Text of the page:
## Monday, November 14, 2005

### Diophantine Fun. Topic: Number Theory. Level: AIME.

Problem: Find all integer solutions $(m,n)$ to the equation

$n^4+n^3+2n^2+2n+1 = m^2$.

Solution: Let me introduce a technique used to solve diophantine equations with a power (square in this case) on one side and a multiple of that power (fourth power) on the other: Bounding.

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Example - Suppose you had the equation $n^2+3n+3 = m^2$ (assume positive integers for the example; it is not necessary for the actual problem though). We can say

$(n+1)^2 < n^2+3n+3 < (n+2)^2$ which can be verified by expanding.

The LHS becomes $0 < n+2$ and the RHS becomes $0 < n+1$.

But there are no integer squares between $(n+1)^2$ and $(n+2)^2$ so we can conclude that there are no solutions.

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Now back to the problem... we look for bounding squares; however, this requires some experimenting and matching coefficients. We want to match at least the first two terms - $n^4+n^3$.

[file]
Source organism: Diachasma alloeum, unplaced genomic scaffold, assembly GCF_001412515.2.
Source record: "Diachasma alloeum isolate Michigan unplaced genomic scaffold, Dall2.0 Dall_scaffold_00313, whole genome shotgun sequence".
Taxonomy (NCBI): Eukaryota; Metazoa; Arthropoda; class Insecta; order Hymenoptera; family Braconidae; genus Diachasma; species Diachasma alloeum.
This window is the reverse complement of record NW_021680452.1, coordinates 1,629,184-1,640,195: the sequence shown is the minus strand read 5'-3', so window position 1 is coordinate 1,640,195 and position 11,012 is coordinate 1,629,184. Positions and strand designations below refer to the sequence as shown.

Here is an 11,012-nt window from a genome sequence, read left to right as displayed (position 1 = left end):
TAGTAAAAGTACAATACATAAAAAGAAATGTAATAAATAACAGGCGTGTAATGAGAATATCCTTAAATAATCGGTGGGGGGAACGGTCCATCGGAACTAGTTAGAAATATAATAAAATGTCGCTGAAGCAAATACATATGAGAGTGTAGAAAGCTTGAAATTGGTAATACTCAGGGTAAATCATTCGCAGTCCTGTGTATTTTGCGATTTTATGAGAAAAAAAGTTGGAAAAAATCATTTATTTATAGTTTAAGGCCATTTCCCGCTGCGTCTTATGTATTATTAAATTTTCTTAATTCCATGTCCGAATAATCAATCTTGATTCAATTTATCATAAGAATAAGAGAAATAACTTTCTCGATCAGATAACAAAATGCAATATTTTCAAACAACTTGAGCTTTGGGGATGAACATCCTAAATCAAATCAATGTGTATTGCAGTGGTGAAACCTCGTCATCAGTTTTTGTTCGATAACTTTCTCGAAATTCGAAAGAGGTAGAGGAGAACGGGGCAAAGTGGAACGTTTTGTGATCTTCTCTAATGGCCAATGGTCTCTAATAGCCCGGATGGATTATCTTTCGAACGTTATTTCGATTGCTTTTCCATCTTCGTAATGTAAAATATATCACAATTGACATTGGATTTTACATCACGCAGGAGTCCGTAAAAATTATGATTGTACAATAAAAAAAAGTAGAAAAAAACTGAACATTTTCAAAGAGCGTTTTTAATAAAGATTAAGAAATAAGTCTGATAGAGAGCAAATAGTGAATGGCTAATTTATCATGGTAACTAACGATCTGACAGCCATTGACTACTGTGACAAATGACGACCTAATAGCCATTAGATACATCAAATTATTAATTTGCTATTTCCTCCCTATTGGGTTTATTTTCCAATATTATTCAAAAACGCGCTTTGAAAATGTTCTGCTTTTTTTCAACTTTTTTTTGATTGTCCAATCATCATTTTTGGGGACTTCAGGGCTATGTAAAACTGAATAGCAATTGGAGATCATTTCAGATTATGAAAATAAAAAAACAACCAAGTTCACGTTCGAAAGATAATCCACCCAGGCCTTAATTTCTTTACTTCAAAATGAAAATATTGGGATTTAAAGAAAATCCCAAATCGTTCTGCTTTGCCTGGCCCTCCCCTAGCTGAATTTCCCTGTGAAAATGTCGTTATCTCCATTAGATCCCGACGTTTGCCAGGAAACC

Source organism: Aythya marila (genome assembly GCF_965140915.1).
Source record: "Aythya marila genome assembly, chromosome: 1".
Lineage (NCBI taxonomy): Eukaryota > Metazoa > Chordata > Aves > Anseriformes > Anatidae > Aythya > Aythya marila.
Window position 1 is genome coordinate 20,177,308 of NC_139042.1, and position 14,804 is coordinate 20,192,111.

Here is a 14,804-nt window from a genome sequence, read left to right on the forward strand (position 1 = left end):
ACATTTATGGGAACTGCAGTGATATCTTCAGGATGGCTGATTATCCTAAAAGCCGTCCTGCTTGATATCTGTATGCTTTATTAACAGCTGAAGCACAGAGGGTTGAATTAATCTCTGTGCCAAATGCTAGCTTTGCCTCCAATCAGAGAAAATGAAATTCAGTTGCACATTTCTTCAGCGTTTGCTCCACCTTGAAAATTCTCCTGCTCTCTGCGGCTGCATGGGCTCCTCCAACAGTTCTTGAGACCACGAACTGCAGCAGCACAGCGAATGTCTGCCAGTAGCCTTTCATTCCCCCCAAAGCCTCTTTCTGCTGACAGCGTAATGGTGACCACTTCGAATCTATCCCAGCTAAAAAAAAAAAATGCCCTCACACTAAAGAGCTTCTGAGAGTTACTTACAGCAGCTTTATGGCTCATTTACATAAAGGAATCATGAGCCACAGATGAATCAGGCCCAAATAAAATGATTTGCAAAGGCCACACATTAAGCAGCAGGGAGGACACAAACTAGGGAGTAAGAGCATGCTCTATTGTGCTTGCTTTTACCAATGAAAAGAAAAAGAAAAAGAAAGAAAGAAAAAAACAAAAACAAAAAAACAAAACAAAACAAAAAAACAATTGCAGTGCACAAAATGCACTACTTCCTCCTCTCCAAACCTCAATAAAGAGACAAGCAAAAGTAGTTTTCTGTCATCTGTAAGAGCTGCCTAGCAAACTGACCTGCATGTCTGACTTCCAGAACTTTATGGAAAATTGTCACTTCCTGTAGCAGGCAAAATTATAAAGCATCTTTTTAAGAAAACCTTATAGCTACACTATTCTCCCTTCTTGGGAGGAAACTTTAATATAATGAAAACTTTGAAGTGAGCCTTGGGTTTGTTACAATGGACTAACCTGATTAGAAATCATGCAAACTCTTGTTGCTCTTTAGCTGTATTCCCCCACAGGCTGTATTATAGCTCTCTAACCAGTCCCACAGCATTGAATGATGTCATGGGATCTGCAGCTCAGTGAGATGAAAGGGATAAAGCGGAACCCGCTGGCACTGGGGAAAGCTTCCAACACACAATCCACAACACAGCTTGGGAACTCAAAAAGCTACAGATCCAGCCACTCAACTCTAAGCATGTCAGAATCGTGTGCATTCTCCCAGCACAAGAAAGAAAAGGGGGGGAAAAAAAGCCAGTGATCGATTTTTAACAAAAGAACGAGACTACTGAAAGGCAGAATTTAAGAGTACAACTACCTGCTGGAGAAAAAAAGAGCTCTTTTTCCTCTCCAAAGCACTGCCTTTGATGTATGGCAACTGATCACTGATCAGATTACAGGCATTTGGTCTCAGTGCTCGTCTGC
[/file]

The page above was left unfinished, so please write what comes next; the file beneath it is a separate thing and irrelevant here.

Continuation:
After playing around with squares, we find a pretty good bound that works for $n \ge 4$ and $n \le 0$:

$\displaystyle \left(n^2+\frac{n}{2}+\frac{1}{2}\right)^2 \le n^4+n^3+2n^2+2n+1 \le \left(n^2+\frac{n}{2}+1\right)^2$.

The LHS becomes $\displaystyle 0 \le \frac{3}{4}(n+1)^2$ and the RHS $\displaystyle 0 \le n\left(\frac{n}{4}-1\right)$ (hence the restrictions on $n$).

Since there are no squares between $\displaystyle \left(n^2+\frac{n}{2}+\frac{1}{2}\right)^2$ and $\displaystyle \left(n^2+\frac{n}{2}+1\right)^2$, the only possible solutions are the equality conditions and $n=1,2,3$.

Checking those three, we find nothing, so we move to the equality conditions.

As noted above, the equality conditions are $\displaystyle 0 = \frac{3}{4}(n+1)^2$ and $\displaystyle 0 = n\left(\frac{n}{4}-1\right)$, giving the solutoins $n=-1, 0, 4$. Then $m = \pm 1, \pm 1, \pm 19$, respectively.

Hence our solutions are: $(m,n) = (-1, \pm 1); (0, \pm 1); (4, \pm 19)$. QED.

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Practice Problem: Find all nonnegative integer solutions $(a,b)$ to the equation

$a^6+2a^4+2a^2+2a+1 = b^2$.